In his ‘Ninety-Five Theses’ Luther called upon believers to repent. What does that mean?


Joseph Fiennes in "Luther" (RS Entertainment, 2003)

EDITOR’S NOTE: This column originally appeared in Sightings, a publication of the Martin Marty Center at the University of Chicago Divinity School. Sign up here to receive Sightings in your inbox on Mondays and Thursdays. You can also follow us on Facebook and Twitter.

Last Monday the Sightings editor republished a “classic” column from a previous century, specifically from 1999. What was I doing that kept me from writing and presenting a fresh item? One answer could be: I was sinning, so I would have something that would occasion repenting, since repentance is my scheduled topic for this season in which my tribe commemorates the Lutheran, etc., Reformation after 500 years. The most discussed subject of the observance is the “Ninety-Five Theses” document by Martin Luther, the friar whose posting of them on October 31, 1517, is usually seen as the moment of the Reformation’s beginning. But a short weekly column does not allow for discussion of ninety-five theses, so I concentrated on one, the first. In it, writes Luther, the call of Jesus to “Repent” was intended to mean that “the entire life of believers [is] to be one of repentance.”

Tomorrow, while the “pagan” world celebrates Hallowe’en—the annual event which Luther intended to use to draw crowd attention to repentance—the “believers” will be looking forward to “All Hallows.” I decided to make repentance and the first thesis my theme out of a desire to be relevant. But that is difficult, since “repenting” usually connotes dreary, drab, down elements of the inner life of individuals and communities. What rescued me and helped me rethink repentance was the treatment of the subject in the writings of philosopher Max Scheler, on whom the late Pope Saint John Paul II wrote his doctoral thesis, and whom we have cited previously here in Sightings. Scheler taught us four helpful “Alases” for use in approaching repentance. As follows:

“Alas! What evil things did my ancestors do?” That’s a fashionable question to ask in order to get off one’s own hook. We can’t change the past, but we can beat up on anyone and everyone in the past, in which case we will always come off looking better than they do. Second, “Alas, what did I do?”—as, for instance, when I sinned by not producing a column last week. Such, however, still is not repenting. The third comes closer: “Alas, what kind of person was I that I could do that?” Ow! But to repent, which in Scheler’s rendering means to experience a “change of heart,” is not to deal with the irretrievable past. Now, instead, we are to ask: “Alas, what kind of person am I that I can do such bad things?”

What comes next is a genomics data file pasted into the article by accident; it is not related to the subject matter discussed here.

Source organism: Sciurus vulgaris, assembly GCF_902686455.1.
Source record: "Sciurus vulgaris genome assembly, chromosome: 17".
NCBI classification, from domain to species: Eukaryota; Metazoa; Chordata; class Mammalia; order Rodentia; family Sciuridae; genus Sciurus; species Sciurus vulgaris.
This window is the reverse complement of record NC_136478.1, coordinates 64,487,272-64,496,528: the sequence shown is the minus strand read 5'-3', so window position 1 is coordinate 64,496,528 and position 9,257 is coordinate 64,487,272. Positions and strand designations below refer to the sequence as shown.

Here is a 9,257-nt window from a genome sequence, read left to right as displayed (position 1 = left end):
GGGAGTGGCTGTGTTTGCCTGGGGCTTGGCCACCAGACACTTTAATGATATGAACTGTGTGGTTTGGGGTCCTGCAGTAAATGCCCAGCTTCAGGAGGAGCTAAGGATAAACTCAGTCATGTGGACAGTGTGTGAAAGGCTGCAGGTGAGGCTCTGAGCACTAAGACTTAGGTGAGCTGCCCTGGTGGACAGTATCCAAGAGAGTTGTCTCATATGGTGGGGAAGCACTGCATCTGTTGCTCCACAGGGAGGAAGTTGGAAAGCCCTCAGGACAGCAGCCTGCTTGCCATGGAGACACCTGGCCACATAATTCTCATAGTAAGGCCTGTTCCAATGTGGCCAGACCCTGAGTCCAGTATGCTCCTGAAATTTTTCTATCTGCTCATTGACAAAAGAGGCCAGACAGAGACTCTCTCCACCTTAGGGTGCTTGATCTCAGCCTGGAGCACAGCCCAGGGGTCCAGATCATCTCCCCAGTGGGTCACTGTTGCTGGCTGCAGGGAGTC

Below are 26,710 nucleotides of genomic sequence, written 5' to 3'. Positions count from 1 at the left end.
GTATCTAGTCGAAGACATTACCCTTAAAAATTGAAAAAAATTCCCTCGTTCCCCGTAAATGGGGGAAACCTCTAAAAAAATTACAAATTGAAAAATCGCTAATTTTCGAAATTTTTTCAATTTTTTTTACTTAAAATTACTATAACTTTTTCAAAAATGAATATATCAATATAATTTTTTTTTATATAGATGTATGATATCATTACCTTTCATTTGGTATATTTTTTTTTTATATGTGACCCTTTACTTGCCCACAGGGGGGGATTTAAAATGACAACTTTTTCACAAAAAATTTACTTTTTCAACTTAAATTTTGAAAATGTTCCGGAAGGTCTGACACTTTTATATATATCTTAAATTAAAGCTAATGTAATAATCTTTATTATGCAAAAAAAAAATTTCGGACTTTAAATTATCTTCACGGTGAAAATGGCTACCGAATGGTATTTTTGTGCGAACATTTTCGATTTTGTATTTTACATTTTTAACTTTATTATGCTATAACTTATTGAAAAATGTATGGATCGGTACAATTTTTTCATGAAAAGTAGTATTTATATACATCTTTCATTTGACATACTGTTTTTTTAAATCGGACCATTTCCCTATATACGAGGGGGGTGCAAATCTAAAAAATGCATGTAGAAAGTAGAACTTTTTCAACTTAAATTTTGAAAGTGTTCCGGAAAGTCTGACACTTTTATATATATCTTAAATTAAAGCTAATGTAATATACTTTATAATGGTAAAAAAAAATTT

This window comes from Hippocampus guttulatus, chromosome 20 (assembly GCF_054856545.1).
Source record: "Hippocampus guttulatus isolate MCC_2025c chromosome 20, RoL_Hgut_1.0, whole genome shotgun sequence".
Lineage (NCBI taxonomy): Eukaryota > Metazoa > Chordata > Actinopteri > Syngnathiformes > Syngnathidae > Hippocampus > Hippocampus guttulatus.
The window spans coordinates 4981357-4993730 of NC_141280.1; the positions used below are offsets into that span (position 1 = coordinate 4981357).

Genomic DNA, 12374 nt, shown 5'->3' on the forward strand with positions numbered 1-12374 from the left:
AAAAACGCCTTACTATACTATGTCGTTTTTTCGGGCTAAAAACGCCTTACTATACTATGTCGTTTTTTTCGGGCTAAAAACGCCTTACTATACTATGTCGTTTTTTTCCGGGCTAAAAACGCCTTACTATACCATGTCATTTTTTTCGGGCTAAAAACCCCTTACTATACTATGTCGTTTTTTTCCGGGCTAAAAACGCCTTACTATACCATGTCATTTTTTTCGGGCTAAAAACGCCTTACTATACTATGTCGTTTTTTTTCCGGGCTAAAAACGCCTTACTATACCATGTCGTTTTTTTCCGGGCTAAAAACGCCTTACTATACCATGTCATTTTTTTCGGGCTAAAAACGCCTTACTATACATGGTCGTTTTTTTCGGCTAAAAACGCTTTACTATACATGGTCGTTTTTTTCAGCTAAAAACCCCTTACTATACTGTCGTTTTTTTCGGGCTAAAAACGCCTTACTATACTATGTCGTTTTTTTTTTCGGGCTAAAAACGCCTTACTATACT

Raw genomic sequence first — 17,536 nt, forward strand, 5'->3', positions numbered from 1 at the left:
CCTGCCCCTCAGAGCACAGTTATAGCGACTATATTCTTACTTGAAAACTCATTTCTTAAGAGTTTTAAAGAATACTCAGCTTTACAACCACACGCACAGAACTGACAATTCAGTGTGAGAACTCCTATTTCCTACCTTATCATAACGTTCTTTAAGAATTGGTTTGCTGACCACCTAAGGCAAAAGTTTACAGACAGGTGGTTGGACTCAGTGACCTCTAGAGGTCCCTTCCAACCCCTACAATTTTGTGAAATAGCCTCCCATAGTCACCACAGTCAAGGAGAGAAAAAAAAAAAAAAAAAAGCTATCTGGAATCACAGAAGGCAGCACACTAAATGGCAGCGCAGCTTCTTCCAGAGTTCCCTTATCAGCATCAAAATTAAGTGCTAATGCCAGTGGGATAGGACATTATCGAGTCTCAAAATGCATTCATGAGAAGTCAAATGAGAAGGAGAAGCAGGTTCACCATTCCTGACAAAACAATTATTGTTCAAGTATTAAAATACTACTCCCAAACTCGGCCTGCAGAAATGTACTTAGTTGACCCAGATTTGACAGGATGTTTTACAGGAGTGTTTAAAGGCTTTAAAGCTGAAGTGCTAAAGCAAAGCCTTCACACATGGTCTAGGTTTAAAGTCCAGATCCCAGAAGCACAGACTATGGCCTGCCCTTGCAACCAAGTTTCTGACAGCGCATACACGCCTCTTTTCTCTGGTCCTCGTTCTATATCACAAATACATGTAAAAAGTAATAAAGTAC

Reformation season is a time for much accusing of ancestors, from Columbus to Thomas Jefferson, now remembered as slavers, or, to be relevant, Luther, for his call for violence against rebelling peasants or his utterly, utterly repugnant anti-Judaic latter-day outlook and writings. We historians study such features of the lives of ancestors, to learn and gain the resolve to promote a “change of heart.” Speaking about close-to-home life, I observe and applaud and encourage the massive resolve and actions of the scores upon scores of Lutheran church bodies which now, and in the future, will have no more to do with violence against suffering and rebellious classes, or against Jews, etc., but promise to invent, promote, and live by actions which demonstrate the effects of this change of heart.

As we listen in on current campus incidents or vehement and lethal inter-group denunciations of “the other,” and those who have gone before us or who have different experiences than ours, we ask, in the spirit of M. Luther and M. Scheler, “Alas, what kind of person am I that I can do such bad things?”—and, as answers come, we as individuals and in community can seek both a “change of heart” and a “change of action.” So, then, tomorrow, happy Reformation Day!